Despite what the White House says about climate change, conservative states and some of America’s largest companies—not just tech giants—are embracing cleaner energy. What an opportunity for Europe.
The November 2017 UN Climate Conference was marked by the unprecedented presence of U.S. cities, states, and corporations.
Policymakers have been focusing on long-term goals to wean California from oil, but here are three smart strategies to seriously shrink the petroleum sector’s climate impacts.
Global governance in nuclear energy began sixty years ago when eighty-one countries approved the charter of the International Atomic Energy Agency (IAEA).
With sub-national initiatives on climate on the rise in the United States, it is important that Europe understands these dynamics, and actively explores ways of engaging with them.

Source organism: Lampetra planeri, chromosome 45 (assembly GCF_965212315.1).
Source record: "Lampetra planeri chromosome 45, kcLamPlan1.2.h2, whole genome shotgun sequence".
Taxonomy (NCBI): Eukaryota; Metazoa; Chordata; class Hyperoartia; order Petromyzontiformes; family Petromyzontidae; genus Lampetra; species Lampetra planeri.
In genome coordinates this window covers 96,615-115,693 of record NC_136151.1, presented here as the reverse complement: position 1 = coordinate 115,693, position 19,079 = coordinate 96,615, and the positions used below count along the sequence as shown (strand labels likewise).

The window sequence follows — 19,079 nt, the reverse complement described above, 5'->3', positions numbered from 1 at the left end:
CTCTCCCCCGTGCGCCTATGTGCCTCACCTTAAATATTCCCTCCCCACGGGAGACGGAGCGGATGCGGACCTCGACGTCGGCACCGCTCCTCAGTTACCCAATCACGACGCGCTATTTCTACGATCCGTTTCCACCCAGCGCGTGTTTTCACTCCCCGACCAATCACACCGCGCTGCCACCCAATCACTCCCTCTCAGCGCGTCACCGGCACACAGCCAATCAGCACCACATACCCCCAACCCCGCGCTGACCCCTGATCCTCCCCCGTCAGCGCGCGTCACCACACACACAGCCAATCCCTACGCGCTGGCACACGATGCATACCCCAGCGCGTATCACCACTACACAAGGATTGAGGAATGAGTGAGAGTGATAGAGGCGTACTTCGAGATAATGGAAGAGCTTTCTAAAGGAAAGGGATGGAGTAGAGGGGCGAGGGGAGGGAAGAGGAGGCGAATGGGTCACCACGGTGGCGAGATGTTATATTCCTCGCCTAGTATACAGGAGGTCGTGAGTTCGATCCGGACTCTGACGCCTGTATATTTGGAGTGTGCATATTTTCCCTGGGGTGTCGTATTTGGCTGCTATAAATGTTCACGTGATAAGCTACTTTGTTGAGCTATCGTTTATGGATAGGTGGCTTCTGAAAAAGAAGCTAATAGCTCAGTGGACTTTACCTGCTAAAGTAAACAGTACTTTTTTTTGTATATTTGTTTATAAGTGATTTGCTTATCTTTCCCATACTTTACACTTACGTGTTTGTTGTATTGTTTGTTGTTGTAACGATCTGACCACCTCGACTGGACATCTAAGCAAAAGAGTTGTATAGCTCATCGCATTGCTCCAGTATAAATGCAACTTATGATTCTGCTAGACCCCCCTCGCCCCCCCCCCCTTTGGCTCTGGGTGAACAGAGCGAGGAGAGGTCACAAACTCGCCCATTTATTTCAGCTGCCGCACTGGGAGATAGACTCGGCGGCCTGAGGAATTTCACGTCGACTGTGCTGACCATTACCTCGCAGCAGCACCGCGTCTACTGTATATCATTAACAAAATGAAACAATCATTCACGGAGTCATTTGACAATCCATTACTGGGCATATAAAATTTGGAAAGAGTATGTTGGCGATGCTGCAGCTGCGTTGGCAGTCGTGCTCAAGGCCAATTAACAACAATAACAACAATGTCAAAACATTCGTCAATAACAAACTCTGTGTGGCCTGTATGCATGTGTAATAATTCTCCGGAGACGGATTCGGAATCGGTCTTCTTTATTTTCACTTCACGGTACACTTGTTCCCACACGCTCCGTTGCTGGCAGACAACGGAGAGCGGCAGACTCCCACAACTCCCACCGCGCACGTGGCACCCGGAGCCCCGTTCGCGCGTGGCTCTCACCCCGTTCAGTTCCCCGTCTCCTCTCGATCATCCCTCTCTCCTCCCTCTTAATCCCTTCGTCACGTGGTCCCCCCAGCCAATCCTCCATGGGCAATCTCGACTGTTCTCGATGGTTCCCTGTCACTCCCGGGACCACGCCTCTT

The government has been working to effect a radical shift in Indian energy production and consumption patterns to reduce dependence on fossil fuels.
Petcoke, a highly-polluting byproduct of refining heavier oils, can be more polluting than coal. Broad indicators show that highly-degraded petcoke ends up being burned to generate power in Asia, making it important to take stock of global petcoke markets and flows around South Asia.
The rise of electric vehicles appears unstoppable, but they need much more to cause a serious disruption in the transport sector.
The field of climate engineering remains largely unknown, especially to policymakers and the public, despite the real risks that accompany such actions and the planetary scale of their impacts.
Issues surrounding climate change and the environment are American issues, not partisan ones, and they’re galvanizing a new coalition that doesn’t blur party lines; it erases them.